Why Torino is my Favorite City in Italy

Visiting a different country it is truly the most enriching valuable experience. Growing is about gaining new perspectives, and we have to take ourselves out of our comfort zones and go to places we have never been before in order to truly gain that new perspective. Many people wait until they are old enough and have saved enough money to travel safely, unfortunately, by then they cannot do the things that they want to do because of life circumstances or it is not as enjoyable because they cannot use their bodies as well anymore, not having the energy or the curiosity of seeing a new part of this beautiful world we live in.

I am not into seeing huge tourist attractions but rather parts of the world that inspire help me learn more about myself and other cultures. I wanted to show a little bit of a place that touches my heart because of the interesting people and history that it has. This place is Torino, Italy, a city in the Northern Piemonte region. Of all of the other cities in Italy that get attention, I figured that this places deserves just as much.

The culture runs thick in Torino. It’s roots derive from native inhabitants (Taurini) in the 3rd century BC, but it was the Romans that provided the name, Augusta Taurinorum, and it’s peculiar streets with a grid pattern still visible now are found in Rome as well, as they are based on the roman camping (castrum – The latin term used for an original Roman fortress in the earlier periods of history).Torino was the first capital of Italy before it was moved to Florence and then Rome. This region is now the home of Italian names such as Fiat, Ferrero (makers of Nutella) and Lavazza. Torino was the home of and hosted such legends as Primo Levi, Alexandre Dumas, Jean-Jacques Rousseau, and Friedrich Nietzsche. In 2006, Torino was endowed as the home of the Winter Olympics, deeming Torino the Sport Capital of Italy. Adding to its depth of history, the Holy Shroud, an artifact that many people believe to be the burial cloth of Jesus of Nazareth, resides in the Cathedral of Turin.

If there ever was a place to transform you into a food and wine snob and make you go off of your sworn-in Paleo Diet then this is the place. It’s amazing what won’t kill you if you eat it in Europe. Italy will raise your standards in men, food, wine, history and lifestyle…and not in a lavish way, but with an appreciation for genuine on many different levels.

FEEDING YOUR SOUL

In Italy, you can go to any hole-in-the-wall and it’s still going to be high quality. Because Italy has a ban on GMO’s, everyone gets to live better knowing or not knowing that their food isn’t full of things they don’t need. In Torino, it’s really easy to find animal products coming from the Alps, which means that they breath fresh air and they get to roam free in luscious and mineral rich land. There is no worry that the animals have been mistreated or the food isn’t good enough. Down to the honey with its rich mineral earthy taste, everything has substance.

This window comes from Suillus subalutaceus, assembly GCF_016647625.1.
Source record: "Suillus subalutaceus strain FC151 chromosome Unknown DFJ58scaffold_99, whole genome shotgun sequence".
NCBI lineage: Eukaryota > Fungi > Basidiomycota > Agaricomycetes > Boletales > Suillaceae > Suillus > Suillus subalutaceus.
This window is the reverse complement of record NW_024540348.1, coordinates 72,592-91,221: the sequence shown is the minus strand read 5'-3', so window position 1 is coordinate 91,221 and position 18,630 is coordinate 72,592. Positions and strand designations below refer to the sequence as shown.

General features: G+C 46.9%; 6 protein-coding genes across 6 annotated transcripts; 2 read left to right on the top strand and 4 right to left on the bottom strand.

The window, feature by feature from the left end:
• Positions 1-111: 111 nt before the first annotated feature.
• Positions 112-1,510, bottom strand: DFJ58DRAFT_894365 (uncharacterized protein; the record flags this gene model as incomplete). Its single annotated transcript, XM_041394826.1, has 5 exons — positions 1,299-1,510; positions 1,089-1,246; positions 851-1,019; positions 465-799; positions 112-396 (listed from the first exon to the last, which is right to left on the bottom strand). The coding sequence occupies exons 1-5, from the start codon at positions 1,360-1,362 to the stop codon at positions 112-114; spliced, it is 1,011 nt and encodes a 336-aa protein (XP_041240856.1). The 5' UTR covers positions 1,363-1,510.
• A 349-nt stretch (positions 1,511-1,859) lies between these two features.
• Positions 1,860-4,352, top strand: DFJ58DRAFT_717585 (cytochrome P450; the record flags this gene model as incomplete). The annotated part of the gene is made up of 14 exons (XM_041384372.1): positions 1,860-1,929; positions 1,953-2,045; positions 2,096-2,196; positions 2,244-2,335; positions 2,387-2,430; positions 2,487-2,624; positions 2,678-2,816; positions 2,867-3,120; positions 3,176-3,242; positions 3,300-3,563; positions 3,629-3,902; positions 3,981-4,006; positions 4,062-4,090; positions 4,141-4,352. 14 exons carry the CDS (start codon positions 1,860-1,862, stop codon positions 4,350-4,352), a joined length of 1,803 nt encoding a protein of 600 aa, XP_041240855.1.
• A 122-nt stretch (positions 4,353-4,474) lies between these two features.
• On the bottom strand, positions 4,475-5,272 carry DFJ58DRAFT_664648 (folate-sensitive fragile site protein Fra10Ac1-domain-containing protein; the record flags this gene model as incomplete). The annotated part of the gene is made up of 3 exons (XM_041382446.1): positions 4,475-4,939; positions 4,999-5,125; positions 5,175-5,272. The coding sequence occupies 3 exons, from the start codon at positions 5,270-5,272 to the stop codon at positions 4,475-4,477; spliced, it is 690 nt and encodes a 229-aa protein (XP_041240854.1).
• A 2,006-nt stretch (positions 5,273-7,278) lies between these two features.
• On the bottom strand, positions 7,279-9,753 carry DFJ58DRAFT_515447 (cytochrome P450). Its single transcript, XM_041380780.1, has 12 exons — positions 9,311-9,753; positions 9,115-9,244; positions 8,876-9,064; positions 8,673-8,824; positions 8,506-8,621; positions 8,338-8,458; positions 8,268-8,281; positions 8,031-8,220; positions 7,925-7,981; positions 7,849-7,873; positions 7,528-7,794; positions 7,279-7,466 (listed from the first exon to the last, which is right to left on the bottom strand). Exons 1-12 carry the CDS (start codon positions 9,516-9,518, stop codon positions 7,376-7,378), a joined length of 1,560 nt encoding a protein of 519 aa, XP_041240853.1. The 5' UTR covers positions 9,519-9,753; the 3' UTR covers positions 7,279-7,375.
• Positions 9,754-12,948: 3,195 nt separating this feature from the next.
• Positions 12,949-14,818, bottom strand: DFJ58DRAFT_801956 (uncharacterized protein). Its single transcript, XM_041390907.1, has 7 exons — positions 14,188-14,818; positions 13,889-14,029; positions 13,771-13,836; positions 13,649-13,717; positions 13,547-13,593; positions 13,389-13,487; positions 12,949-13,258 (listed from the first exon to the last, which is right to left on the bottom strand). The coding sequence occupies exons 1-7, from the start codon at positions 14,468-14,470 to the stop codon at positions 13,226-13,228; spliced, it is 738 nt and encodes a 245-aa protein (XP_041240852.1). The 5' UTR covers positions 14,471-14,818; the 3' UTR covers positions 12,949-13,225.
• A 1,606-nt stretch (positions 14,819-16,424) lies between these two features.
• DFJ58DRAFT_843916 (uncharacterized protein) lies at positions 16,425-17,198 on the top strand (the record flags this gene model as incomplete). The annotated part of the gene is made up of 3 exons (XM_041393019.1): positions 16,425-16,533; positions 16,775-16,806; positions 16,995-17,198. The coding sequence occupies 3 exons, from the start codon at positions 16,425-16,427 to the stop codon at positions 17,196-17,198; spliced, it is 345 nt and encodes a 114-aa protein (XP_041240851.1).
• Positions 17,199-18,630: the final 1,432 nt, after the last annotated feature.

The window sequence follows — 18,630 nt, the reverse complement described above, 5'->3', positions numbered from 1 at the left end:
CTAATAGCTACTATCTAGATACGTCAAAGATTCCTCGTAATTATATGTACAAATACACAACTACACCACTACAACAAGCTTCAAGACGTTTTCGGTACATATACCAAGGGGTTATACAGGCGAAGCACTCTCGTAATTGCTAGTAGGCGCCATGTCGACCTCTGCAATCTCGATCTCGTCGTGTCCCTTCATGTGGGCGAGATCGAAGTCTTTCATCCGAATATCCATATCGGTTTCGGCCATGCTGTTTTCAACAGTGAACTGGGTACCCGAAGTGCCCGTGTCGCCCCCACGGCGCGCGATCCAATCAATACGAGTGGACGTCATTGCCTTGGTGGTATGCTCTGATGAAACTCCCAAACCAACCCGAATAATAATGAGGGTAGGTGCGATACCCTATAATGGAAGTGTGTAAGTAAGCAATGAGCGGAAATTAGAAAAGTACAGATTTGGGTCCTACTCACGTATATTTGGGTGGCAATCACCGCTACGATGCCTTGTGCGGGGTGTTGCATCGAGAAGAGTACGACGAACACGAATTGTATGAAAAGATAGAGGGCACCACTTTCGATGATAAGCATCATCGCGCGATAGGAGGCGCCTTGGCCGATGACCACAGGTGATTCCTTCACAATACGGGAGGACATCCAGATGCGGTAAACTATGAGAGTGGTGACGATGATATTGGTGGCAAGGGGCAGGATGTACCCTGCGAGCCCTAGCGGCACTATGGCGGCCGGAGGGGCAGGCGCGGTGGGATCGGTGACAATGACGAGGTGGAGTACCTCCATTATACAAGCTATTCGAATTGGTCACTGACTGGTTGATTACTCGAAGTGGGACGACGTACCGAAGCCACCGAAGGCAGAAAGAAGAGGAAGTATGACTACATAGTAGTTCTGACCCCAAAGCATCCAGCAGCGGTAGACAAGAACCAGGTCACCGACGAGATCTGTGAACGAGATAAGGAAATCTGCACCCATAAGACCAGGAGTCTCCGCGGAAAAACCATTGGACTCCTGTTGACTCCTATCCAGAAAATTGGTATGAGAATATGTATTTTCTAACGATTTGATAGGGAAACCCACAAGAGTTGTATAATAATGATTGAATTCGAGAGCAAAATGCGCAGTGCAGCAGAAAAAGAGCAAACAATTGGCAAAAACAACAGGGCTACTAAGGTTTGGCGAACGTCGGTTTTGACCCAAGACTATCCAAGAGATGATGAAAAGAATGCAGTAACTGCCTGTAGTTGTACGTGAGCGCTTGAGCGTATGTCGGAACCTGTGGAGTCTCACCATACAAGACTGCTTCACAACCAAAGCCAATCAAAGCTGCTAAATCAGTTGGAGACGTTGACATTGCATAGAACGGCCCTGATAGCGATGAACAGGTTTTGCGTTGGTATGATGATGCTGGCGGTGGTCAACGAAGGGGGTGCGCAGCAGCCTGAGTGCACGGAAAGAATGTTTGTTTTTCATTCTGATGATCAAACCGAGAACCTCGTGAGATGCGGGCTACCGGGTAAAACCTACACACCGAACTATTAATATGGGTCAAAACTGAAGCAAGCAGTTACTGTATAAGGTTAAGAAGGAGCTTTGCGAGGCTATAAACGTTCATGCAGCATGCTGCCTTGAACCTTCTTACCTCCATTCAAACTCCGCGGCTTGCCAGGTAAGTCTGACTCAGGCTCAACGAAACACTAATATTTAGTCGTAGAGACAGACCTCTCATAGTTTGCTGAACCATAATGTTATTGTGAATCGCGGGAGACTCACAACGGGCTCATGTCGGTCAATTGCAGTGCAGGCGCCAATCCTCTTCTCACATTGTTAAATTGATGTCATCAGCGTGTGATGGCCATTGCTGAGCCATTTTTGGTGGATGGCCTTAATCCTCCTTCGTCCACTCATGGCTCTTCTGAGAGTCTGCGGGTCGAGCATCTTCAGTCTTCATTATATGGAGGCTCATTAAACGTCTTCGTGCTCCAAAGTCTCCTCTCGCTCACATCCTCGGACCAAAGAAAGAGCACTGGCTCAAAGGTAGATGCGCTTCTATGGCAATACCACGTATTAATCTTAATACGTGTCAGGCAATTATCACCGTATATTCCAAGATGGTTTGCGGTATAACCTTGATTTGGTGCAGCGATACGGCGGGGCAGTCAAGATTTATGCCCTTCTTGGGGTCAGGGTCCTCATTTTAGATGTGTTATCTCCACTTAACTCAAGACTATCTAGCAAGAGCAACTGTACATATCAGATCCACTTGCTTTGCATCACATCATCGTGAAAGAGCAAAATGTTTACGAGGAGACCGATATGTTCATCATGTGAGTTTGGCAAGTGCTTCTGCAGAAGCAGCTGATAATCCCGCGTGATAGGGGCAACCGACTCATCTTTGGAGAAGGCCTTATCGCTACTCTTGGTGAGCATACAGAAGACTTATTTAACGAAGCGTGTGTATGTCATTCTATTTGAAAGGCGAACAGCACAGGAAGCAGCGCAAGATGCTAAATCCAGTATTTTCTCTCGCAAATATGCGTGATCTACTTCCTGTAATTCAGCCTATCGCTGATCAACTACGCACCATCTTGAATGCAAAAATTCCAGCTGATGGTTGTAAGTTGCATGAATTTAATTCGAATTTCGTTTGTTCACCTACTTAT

Negroni sbagliato – An amazing cocktail with absinth, aperol and vermouth. This is not your normal negroni and it was only 5 Euros.
Colomba pasquale A typical italian sweet dish prepared during Easter, made of flour, eggs,butter, sugar, candied orange and an almond frosting on top.
Colazione italiana– Honey and pastries from the mountains, fresh coffee… this is how Italians do breakfast. They also have large lattes only in the morning and do not down obscene amounts of coffee during the day. If they would like a pick me up later on, it’s usually just an espresso.

P A S S I O N

 L I V E S      

 H E R E ……

There is no lack of chivalry here. Torino is full of lovers of all ages. It could be the romantic setting for the lucky ones who have found this treasure of a city to spend with their significant other. Personal experience has shown me that it is easy to see the happiness found in life from the simple things here, and from each other.

Best Gelato I think I have had in my life. #ruined
Best Gelato I think I have had in my life. #ruined

There is also a lot of passion for futbol here because there exists strong emotion and culture wrapped up in the history of these rivalries.

Juventus and Torino FC are the big futbol rivals in Torino. In the 1940’s Torino FC was believed to be the best soccer team in the world. In 1949, they tragically crashed their plane against the Basilica di Superga walls in the hills of Torino because of limited visibility, killing the entire team. Pictured below people are crowding the streets to celebrate the first time Torino FC beat Juventus in 20 years.

Picture taken in the middle of Via Roma, the most important street in the center of Turin. A couple kisses with people walking by.
Picture taken in the middle of Via Roma, the most important street in the center
of Turin. A couple kisses with people walking by
After 20 years, finally Torino FC manages to beat Juventus FC, prompting fans to get in the streets and celebrate. An old FIAT 500 stops in the middle of the road and gets surrounded by chanting fans.
After 20 years, finally Torino FC manages to beat Juventus FC, prompting fans to
get in the streets and celebrate. An old FIAT 500 stops in the middle of the road and gets surrounded by chanting fans.

B  E  A  U  T  Y 

     Being from San Francisco, I have seen many eccentric and creative things, but walking through Torino, I found Golden Gate Park’s European twin. Life is abundant in Parco del Valentino. Outdoor cafes, picnicking, sunbathing, riding bikes, young love and families.  There is a free outdoor fitness center for everyone to use. Yes, free. People do not have to pay to get healthy and there are initiatives to create a rich and healthy environment for everyone here. Even if there are plenty of gyms in Torino, it is not uncommon to find free fitness centers outdoors in the parks. Extra bonus for Torino, a lot of walking plus free outdoor fitness centers! There are also hikes just fifteen minutes away in the hills that have stunning views of the Alps overlooking the city and will definitely get your heart pumping.